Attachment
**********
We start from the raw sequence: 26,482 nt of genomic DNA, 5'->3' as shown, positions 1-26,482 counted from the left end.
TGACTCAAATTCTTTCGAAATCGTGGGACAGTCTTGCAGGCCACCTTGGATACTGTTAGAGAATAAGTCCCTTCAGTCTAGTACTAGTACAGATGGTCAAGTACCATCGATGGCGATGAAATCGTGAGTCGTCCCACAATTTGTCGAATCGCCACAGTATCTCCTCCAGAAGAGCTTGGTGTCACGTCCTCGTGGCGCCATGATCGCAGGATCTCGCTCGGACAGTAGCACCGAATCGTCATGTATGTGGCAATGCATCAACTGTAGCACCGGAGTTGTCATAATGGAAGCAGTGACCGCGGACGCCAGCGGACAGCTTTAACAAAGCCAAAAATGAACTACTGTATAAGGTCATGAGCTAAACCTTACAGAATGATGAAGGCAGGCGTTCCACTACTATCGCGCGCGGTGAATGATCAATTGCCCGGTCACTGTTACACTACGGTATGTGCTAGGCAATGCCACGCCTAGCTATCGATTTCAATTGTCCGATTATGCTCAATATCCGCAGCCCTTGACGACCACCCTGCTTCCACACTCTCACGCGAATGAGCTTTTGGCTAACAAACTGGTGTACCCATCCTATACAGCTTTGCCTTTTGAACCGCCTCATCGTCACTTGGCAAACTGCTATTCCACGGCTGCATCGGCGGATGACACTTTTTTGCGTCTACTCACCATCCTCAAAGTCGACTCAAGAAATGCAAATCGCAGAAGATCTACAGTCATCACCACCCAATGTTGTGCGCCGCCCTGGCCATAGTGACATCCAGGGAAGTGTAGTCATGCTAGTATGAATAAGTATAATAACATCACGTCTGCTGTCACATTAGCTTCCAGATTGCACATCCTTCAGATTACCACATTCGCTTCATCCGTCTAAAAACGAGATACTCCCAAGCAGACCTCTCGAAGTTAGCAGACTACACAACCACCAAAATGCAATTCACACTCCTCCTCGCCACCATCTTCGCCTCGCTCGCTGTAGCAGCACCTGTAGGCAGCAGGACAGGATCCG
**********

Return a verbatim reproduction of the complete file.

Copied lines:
We start from the raw sequence: 26,482 nt of genomic DNA, 5'->3' as shown, positions 1-26,482 counted from the left end.
TGACTCAAATTCTTTCGAAATCGTGGGACAGTCTTGCAGGCCACCTTGGATACTGTTAGAGAATAAGTCCCTTCAGTCTAGTACTAGTACAGATGGTCAAGTACCATCGATGGCGATGAAATCGTGAGTCGTCCCACAATTTGTCGAATCGCCACAGTATCTCCTCCAGAAGAGCTTGGTGTCACGTCCTCGTGGCGCCATGATCGCAGGATCTCGCTCGGACAGTAGCACCGAATCGTCATGTATGTGGCAATGCATCAACTGTAGCACCGGAGTTGTCATAATGGAAGCAGTGACCGCGGACGCCAGCGGACAGCTTTAACAAAGCCAAAAATGAACTACTGTATAAGGTCATGAGCTAAACCTTACAGAATGATGAAGGCAGGCGTTCCACTACTATCGCGCGCGGTGAATGATCAATTGCCCGGTCACTGTTACACTACGGTATGTGCTAGGCAATGCCACGCCTAGCTATCGATTTCAATTGTCCGATTATGCTCAATATCCGCAGCCCTTGACGACCACCCTGCTTCCACACTCTCACGCGAATGAGCTTTTGGCTAACAAACTGGTGTACCCATCCTATACAGCTTTGCCTTTTGAACCGCCTCATCGTCACTTGGCAAACTGCTATTCCACGGCTGCATCGGCGGATGACACTTTTTTGCGTCTACTCACCATCCTCAAAGTCGACTCAAGAAATGCAAATCGCAGAAGATCTACAGTCATCACCACCCAATGTTGTGCGCCGCCCTGGCCATAGTGACATCCAGGGAAGTGTAGTCATGCTAGTATGAATAAGTATAATAACATCACGTCTGCTGTCACATTAGCTTCCAGATTGCACATCCTTCAGATTACCACATTCGCTTCATCCGTCTAAAAACGAGATACTCCCAAGCAGACCTCTCGAAGTTAGCAGACTACACAACCACCAAAATGCAATTCACACTCCTCCTCGCCACCATCTTCGCCTCGCTCGCTGTAGCAGCACCTGTAGGCAGCAGGACAGGATCCG